Bryan Murphy was born and raised in England. As an adult, his ability to teach English as a foreign language has enabled him to live and work in places like Portugal, Angola, China, Hong Kong, Thailand, and Bulgaria, mostly at times of profound but rapid social and political transition. It was Angola which made the deepest impact. He now works as a translator in Turin, Italy. Although he is a relative newcomer to poetry, his work has appeared in EROSHA, INTERCULTURAL PLATFORM, MELANGE, MOVEO ANGELUS, SNAKESKIN, SWITCHED-ON GUTENBURG, and elsewhere, including the 2001 Venice Biennale. He prefers electronic to print outlets because of their editors faster responses and their more international audience.
Below a shade tree in Luena,
In life, its conceit was this:
In his stronghold, the living man stage-managed
Low Intensity Conflict
For a decade more, the string-cut puppet
Now Angolas wounded doves
May I live to see
The Cubans built flats by the 1st May roundabout,
Too often that news sent them
There was another vista: an expanse of earth
Yet some survived the holocaust,
These March mornings, the prospect of peace,
Death of an Orphan-grinder. Until 4 April 2002, Angola had been at war for at least 500 years. After independence in 1975, government and rebels continued their armed conflict as Cold War proxies. When the Cold War ended, Angolas Marxist government gave up on Marxism and organised internationally supervised democratic elections, which is what the rebels claimed they had been fighting for. However, when the rebels lost the elections, their charismatic, despotic leader, Jonas Savimbi, decided to go back to war. He was killed in combat on 22 February 2002 and buried in the provincial town of Luena, after which both sides rushed to make peace. See Karen MacGregor, After 26 bloody years, in THE INDEPENDENT (5 April 2002) for more details. Angola now faces the best prospect of peace (and potential prosperity) in its history. War, it seems, is not inevitable.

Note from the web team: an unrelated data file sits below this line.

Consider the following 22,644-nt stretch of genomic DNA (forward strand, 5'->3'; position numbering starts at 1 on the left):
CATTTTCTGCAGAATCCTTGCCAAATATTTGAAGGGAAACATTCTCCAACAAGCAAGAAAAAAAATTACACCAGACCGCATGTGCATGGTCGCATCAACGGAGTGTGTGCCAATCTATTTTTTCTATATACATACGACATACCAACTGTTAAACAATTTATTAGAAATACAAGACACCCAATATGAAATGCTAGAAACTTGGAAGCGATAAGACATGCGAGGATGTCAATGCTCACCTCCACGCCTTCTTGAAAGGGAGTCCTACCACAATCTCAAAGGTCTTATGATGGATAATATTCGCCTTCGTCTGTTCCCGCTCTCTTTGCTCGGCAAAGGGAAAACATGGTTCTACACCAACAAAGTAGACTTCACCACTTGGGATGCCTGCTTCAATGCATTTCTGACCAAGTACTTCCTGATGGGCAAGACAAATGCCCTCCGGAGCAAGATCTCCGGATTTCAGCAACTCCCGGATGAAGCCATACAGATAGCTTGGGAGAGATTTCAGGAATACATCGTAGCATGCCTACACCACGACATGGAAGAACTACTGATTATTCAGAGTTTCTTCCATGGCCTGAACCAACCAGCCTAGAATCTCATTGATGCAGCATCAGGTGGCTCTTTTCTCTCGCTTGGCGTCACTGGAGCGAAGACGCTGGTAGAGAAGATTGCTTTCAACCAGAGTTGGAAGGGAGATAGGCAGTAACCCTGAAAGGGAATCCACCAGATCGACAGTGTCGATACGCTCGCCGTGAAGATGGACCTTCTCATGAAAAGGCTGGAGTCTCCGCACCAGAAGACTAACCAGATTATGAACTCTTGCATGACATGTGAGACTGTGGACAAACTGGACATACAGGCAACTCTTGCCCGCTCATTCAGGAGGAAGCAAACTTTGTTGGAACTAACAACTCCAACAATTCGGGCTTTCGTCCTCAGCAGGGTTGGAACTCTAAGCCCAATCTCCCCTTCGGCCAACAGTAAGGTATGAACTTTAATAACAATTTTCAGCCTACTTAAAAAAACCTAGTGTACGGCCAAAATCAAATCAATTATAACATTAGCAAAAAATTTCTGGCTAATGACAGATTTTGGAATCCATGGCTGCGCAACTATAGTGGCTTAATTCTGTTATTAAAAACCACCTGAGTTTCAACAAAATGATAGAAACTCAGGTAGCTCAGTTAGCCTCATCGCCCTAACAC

More than a Game. Theres plenty wrong with the world of soccer, but for me it remains a universal language, a point of contact across cultures from Ireland to Israel to Iran to Indochina and beyond. In this poem, its also a symbol of endurance and the hope of a better, normal future. If peace gives kids like those in the everlasting kickabout the chance to develop their skills, their country will be going placesand not just in sport.